I sincerely hope this year's V8 Supercars event in Hamilton, the New Zealand round of the series, isn't overshadowed by any small-minded reporting about previous years and how much money was made or lost.

Or the whingeing of some small businesses that claim they're going to lose tens of thousands over the weekend because the thousands who flock to their doors over the four days have been turned away.

If you want examples of a waste of money in the sporting arena, try explaining $30 million for a boat that hasn't raced yet or more than $1 million for a plastic boat for the Rugby World Cup. It's beyond me what a boat has to do with a ball game - oh hang on, I know, it's a "cultural" thing.

One of the most irritating aspects over the past few years has been the continued reporting of reduced tickets sales at the Hamilton ITM400. I'm unsure what planet some people are on but we are, in fact, in a recession and to still get more than 100,000 people to turn up to an event is pretty damn good in my book.

I doubt you'll get that many in total for most of the pool matches in the RWC outside the All Black games. I would hazard a guess that no other sporting event in New Zealand could put claim to the V8 numbers. At recent cricket matches in this country it would be a miracle if a day's attendance reached three figures.

Last year the ITM400 saw 2.3 per cent of the New Zealand population front up. If anyone thinks that's bad they need their head read.

Wandering around the spectator area last year, there appeared to be more fans than previously. It's not motorsport fans who have turned their backs on the event; it's the corporate hospitality people.

Hospitality numbers are counted towards overall attendance figures so if they're down, so is the overall figure. It's the fans who make an event a success, not those attending a free jolly. If the fans are turning up the future of the New Zealand round of the Australian V8 Supercars is here to stay.

It's not only the odd local businesses having a pop at the annual V8 Supercar race; some media outlets have hinted that the event may be on its last legs. Nothing could be further from the truth, as witnessed by V8 Supercars' commitment to the event in taking over its promotion.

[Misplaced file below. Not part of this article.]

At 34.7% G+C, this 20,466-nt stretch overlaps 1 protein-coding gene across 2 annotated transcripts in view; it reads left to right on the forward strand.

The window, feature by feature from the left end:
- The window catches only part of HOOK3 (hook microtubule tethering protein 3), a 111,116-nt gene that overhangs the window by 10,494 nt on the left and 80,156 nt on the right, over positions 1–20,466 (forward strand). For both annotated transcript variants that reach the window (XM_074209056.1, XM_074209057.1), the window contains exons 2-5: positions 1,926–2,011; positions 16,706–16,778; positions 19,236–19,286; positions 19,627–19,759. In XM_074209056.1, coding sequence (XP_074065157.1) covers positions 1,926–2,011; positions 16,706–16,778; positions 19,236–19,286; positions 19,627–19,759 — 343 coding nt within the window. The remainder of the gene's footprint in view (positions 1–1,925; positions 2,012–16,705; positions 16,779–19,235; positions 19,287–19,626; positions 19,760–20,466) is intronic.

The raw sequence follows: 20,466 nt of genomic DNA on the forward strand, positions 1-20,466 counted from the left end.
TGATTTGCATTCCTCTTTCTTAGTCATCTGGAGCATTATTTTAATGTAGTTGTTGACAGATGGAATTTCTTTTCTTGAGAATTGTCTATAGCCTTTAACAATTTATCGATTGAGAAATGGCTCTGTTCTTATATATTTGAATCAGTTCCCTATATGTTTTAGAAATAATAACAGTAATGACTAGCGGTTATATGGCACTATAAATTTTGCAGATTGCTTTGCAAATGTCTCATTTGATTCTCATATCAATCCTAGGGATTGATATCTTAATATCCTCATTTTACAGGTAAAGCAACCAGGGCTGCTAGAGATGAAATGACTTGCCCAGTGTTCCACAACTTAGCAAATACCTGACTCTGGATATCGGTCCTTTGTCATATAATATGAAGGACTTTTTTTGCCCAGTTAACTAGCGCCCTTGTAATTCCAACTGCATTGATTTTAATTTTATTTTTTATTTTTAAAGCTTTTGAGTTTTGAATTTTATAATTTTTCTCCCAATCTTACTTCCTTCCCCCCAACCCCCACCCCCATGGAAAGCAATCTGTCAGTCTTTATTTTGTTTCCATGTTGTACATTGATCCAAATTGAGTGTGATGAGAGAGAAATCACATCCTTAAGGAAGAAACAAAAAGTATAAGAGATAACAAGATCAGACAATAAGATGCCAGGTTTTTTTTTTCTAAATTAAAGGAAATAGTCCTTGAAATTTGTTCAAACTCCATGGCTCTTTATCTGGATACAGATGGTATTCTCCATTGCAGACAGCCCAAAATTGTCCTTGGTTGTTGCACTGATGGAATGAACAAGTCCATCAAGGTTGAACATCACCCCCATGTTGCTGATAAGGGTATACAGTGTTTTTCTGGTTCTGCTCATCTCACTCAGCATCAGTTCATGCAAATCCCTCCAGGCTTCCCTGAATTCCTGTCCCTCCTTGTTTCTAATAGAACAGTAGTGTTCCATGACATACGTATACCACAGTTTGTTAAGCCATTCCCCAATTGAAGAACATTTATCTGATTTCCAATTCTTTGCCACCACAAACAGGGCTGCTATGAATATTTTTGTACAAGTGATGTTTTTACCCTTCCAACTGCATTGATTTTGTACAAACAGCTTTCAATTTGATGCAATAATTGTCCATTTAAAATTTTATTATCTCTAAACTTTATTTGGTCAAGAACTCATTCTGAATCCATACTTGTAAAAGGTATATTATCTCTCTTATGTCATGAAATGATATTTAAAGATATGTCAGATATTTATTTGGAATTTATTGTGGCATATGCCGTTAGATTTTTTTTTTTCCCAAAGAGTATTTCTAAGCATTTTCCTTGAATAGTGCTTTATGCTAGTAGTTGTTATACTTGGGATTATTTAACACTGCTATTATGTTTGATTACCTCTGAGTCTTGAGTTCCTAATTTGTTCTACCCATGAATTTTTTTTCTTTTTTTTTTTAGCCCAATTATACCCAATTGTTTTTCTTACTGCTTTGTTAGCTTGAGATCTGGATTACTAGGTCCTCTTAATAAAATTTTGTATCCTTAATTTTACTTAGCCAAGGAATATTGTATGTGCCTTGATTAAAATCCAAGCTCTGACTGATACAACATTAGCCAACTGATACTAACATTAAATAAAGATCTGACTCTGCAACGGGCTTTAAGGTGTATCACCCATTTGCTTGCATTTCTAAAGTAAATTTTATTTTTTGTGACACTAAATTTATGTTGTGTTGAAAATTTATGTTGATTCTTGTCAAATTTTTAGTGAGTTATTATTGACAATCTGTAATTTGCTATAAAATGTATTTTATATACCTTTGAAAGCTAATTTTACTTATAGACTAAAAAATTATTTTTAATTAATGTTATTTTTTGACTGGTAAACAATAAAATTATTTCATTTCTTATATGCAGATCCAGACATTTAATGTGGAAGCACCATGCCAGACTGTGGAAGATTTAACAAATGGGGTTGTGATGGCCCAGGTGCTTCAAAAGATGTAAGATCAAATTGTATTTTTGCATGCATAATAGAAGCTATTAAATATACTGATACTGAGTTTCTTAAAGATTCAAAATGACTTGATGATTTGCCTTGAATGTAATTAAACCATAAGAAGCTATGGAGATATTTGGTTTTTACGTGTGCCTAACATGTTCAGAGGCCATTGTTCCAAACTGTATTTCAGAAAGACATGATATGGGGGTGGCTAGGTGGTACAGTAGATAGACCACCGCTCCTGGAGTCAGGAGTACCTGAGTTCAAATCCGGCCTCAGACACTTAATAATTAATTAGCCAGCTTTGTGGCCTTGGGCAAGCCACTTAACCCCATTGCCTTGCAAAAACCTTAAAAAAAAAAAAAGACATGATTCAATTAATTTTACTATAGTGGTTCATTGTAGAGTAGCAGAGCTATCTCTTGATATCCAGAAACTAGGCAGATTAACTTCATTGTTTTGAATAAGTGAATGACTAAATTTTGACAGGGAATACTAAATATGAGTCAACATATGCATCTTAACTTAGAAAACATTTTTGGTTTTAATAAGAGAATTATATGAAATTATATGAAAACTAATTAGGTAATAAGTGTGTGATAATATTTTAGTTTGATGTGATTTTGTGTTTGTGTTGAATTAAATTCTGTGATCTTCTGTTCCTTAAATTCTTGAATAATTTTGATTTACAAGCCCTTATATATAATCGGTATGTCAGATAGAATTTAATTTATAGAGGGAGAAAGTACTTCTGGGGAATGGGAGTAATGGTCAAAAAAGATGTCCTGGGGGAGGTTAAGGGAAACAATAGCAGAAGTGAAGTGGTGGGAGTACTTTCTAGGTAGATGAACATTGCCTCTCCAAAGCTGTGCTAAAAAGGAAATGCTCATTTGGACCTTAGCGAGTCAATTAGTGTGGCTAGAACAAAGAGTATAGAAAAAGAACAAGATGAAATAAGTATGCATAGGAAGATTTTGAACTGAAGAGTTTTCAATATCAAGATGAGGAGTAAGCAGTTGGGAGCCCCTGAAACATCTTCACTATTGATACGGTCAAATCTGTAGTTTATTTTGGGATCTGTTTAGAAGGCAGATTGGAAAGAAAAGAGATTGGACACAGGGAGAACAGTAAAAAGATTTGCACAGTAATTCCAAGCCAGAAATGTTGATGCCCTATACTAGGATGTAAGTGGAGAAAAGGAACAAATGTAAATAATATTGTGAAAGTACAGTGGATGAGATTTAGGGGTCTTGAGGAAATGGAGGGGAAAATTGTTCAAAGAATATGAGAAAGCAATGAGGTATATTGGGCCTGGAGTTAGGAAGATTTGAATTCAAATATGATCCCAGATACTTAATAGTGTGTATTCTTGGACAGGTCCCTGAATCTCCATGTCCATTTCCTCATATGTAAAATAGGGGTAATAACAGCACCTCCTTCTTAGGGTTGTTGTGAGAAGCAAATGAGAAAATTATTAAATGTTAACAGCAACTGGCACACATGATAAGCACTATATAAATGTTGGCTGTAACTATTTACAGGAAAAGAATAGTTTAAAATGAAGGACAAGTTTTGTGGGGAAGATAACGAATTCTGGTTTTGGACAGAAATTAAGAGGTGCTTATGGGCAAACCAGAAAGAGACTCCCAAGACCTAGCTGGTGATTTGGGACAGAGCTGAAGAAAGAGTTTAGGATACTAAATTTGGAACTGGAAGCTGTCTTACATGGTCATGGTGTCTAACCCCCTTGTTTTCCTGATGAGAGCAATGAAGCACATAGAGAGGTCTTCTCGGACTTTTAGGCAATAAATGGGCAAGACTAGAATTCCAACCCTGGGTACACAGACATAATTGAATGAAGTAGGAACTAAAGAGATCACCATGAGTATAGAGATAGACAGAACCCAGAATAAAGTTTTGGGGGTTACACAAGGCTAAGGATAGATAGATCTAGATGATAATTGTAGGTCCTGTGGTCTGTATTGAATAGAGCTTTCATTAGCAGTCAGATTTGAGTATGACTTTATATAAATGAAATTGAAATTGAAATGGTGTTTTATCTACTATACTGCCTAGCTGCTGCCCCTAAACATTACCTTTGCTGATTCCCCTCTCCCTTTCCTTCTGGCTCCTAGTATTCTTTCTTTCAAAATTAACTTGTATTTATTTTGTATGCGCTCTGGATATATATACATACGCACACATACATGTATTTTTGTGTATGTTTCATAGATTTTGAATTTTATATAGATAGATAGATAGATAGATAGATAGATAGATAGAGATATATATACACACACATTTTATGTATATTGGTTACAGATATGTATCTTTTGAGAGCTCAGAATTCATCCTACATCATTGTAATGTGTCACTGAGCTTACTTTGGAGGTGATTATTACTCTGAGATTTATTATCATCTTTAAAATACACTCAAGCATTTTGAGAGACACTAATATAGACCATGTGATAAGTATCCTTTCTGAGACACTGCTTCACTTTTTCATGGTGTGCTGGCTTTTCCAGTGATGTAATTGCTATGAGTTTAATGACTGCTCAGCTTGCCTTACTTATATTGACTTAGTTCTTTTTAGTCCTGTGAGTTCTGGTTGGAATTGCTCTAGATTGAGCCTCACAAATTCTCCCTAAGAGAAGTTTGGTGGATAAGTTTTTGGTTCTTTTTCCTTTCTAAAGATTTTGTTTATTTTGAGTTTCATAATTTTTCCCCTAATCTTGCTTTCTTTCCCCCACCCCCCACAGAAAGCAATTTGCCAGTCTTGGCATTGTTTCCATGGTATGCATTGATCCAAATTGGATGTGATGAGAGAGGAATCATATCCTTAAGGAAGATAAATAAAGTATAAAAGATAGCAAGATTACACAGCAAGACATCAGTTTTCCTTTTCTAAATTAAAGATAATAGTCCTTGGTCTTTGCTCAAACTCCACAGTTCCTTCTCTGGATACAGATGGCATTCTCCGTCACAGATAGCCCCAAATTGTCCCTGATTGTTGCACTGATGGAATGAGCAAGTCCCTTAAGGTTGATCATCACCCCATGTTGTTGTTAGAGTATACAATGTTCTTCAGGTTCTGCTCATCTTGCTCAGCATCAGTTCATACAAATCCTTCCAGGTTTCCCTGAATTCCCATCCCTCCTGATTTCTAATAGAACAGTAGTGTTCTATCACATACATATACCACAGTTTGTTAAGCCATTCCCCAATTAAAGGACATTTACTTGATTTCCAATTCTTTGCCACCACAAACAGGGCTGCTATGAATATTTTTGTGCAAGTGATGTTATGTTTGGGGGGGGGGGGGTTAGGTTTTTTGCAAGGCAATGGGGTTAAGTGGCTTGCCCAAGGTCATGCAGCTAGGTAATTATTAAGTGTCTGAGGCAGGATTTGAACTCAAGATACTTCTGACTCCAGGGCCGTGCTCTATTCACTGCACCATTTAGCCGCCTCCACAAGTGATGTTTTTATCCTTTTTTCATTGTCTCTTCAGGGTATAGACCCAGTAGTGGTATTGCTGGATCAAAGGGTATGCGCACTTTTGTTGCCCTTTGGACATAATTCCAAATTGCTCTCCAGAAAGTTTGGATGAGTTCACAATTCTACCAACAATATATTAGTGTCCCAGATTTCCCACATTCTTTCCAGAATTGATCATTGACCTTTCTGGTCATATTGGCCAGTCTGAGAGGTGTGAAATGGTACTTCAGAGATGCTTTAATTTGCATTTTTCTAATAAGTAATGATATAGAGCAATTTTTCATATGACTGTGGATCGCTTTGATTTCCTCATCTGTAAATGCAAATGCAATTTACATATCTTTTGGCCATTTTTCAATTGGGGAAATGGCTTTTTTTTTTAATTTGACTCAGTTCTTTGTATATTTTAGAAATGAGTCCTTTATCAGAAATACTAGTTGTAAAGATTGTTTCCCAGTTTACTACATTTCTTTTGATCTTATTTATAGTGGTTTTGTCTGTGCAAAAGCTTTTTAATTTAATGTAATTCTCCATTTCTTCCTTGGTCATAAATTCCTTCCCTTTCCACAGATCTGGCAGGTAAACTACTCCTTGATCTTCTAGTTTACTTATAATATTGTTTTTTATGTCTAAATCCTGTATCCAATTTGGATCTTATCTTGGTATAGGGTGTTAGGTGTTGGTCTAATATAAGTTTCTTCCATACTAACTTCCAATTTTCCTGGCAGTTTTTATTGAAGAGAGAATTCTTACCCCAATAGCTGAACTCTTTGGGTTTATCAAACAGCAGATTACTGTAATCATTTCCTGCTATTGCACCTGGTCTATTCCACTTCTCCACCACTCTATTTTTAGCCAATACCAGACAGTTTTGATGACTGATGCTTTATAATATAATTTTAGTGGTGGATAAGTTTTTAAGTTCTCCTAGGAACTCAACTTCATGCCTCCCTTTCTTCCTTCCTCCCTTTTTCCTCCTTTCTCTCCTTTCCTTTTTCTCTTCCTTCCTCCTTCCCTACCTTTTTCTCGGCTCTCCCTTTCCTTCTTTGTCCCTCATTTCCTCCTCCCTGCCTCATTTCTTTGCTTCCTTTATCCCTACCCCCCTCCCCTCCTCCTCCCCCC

They know how important a Kiwi round of this series is to fans in New Zealand and the nay-sayers should pull their heads in. Despite an influx of tens of thousands of people to the area, some locals are convinced the annual event is costing them dearly. On Campbell Live after last year's event, one small-business owner suggested he'd lose up to $25,000 over two days and that none of his customers could get access to his premises. On closer inspection it appeared there were no access restrictions to any of the businesses in the Frankton area. Previous event organisers say Frankton businesses receive $1 million of direct contracted business and a further $2 to $3 million of indirect business from the V8 event each year.

Schools and clubs in the area also earned money for services provided and Wintec students were employed for various hospitality duties.

It's not to say some businesses will not be inconvenienced this year, as we all are when a major event comes to town. Just look what's happening in Auckland in the runup to the RWC.

One thing irks, though, and I hope the organisers have sorted it out: what's with the haka at a motor race meeting? It's motorsport - not a cultural group hug.

Loud noise, the smell of petrol and big fat V8s have always been synonymous with grid girls - not a bunch of unfit, half-naked men leaping about sticking their tongues out.